Many thanks to Xanthic42 for suggesting this command.

Sets the CPU affinity of the process that created the currently targeted window.


<SetAffinity cpu [cpu [cpu...]]>


<SetAffinity all>


CPU is a number between 0 and 31 that indicates a logical processor. You must specify at least one.

The word “all” means all logical CPUs in the machine.


This command does the same thing as Windows’s Processor Affinity pop up:

Before you call this command, you must target a window with SendWin, SendWinMF, TargetWin, TargetChild, etc. This command acts on the process that created that targeted window.

CPUs are numbered starting with zero. This means, for example, that the fourth CPU is number three.

SetAffinity calls the operating system command SetProcessAffinityMask.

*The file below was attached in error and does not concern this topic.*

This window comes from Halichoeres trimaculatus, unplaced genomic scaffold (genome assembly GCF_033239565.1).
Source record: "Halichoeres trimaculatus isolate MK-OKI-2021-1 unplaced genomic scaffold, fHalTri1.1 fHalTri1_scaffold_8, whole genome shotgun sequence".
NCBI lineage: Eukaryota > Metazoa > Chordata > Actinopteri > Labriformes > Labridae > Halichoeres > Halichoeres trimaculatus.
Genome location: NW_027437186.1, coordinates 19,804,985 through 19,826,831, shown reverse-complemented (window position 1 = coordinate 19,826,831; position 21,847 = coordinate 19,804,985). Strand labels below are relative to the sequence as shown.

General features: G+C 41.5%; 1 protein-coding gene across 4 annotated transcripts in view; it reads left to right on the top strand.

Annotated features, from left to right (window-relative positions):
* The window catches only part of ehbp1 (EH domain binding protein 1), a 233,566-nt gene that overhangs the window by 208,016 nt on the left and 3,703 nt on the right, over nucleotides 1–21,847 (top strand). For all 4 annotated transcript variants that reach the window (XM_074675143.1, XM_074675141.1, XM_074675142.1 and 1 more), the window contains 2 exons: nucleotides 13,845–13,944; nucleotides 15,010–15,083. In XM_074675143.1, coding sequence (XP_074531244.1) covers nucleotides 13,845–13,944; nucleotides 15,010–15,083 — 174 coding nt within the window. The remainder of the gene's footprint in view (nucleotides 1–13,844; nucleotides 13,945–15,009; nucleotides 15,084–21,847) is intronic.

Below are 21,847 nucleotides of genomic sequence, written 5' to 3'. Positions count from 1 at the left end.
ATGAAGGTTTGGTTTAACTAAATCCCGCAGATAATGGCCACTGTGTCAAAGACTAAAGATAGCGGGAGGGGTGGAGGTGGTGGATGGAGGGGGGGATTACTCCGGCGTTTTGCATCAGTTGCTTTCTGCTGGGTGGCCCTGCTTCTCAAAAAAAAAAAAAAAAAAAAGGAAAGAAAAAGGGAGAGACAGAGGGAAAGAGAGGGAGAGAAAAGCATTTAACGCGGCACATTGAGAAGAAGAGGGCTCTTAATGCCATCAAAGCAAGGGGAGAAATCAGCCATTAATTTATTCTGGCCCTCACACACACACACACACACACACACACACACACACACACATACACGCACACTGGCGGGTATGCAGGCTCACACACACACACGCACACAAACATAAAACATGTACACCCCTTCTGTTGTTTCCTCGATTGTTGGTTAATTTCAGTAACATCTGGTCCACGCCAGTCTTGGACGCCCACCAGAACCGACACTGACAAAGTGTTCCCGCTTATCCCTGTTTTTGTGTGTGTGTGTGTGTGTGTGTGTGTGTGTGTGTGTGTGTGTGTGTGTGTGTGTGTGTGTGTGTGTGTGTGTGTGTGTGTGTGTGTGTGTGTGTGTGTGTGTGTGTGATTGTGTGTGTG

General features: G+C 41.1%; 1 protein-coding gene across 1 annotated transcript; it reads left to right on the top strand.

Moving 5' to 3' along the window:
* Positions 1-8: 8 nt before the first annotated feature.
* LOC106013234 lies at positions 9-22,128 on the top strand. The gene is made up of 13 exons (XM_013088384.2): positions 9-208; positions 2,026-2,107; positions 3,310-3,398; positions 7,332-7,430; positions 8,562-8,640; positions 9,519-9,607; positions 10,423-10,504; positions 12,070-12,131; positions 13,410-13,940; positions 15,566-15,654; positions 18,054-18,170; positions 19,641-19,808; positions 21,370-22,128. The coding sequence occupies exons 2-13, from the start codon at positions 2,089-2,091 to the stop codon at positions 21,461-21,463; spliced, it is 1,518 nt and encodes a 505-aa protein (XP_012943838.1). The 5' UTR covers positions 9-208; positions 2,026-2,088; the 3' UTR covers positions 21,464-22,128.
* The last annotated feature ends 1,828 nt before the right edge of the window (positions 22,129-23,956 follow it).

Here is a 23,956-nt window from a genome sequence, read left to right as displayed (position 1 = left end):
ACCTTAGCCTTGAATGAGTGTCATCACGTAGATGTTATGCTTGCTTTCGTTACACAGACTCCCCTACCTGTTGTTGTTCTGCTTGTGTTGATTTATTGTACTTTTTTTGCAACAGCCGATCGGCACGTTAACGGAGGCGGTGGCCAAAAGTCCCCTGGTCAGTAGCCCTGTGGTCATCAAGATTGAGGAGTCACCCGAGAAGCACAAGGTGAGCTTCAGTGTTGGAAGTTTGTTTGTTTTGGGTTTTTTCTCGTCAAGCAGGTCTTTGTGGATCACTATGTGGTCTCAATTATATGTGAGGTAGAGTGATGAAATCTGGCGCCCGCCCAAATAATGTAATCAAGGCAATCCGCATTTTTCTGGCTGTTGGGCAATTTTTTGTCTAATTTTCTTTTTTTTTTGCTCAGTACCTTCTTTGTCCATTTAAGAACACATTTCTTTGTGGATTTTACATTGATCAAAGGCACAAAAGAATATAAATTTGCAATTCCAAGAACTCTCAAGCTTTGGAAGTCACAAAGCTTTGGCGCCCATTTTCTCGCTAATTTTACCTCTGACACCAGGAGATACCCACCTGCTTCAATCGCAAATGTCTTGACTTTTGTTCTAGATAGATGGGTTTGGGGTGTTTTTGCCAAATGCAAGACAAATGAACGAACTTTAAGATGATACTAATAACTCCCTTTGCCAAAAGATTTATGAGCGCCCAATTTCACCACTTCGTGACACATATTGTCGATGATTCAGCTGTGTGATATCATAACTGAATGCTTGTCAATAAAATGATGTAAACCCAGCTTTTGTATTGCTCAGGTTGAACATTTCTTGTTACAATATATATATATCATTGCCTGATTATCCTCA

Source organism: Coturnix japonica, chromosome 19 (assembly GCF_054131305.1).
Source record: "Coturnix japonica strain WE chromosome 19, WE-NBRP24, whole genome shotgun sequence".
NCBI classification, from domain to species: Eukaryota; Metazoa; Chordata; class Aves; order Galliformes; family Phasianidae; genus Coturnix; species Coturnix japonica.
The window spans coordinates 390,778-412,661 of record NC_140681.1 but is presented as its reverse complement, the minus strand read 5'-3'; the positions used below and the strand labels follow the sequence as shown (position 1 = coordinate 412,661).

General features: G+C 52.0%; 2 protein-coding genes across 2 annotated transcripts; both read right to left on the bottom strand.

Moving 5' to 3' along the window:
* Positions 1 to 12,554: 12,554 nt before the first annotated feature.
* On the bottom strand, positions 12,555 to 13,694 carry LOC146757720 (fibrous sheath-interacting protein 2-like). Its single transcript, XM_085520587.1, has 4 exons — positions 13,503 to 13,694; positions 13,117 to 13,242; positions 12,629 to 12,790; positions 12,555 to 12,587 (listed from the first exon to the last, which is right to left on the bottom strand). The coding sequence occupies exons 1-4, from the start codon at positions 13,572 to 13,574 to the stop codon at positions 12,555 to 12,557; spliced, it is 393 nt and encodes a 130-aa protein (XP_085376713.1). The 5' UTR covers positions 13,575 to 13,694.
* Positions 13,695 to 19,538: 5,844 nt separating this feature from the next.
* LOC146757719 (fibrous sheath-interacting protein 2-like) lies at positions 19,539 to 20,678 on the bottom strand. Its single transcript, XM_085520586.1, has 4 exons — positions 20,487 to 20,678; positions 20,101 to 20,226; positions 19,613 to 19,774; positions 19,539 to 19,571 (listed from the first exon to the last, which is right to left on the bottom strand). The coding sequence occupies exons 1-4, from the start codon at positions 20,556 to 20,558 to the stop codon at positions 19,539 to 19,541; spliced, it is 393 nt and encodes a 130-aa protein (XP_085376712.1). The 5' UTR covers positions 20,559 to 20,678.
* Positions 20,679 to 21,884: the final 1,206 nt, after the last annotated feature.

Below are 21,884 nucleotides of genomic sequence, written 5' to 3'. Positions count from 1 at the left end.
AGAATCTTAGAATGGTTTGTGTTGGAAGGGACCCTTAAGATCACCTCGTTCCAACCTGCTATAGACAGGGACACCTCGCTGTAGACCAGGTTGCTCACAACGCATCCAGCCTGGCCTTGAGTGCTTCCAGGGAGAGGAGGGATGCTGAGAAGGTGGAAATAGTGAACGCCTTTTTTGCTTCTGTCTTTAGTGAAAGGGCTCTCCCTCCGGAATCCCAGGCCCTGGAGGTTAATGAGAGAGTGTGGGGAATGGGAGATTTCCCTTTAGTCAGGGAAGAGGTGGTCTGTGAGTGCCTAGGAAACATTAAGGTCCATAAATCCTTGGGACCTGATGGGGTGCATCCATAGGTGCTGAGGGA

The 32-CPU limit is built into Windows, not HotkeyNet. Considering that Intel plans to release chips with 16 logical CPUs in late 2008, Microsoft doesn’t seem to be looking very far ahead.


The following hotkey assigns a process on the local PC to the first logical CPU, which is number zero:

<Hotkey F1>
   <SendPC local>
      <TargetWin "Dark Age of Camelot">
      <SetAffinity 0>

The following hotkey assigns a process on a remote PC to the second and fourth logical CPUs, which are numbers one and three:

<Hotkey F9>
      <TargetWin MyBelovedWindow>
      <SetAffinity 1 3>

The following hotkey allows the process to run on all logical CPUs:

<Hotkey F9>
      <TargetWin MyBelovedWindow>
      <SetAffinity all>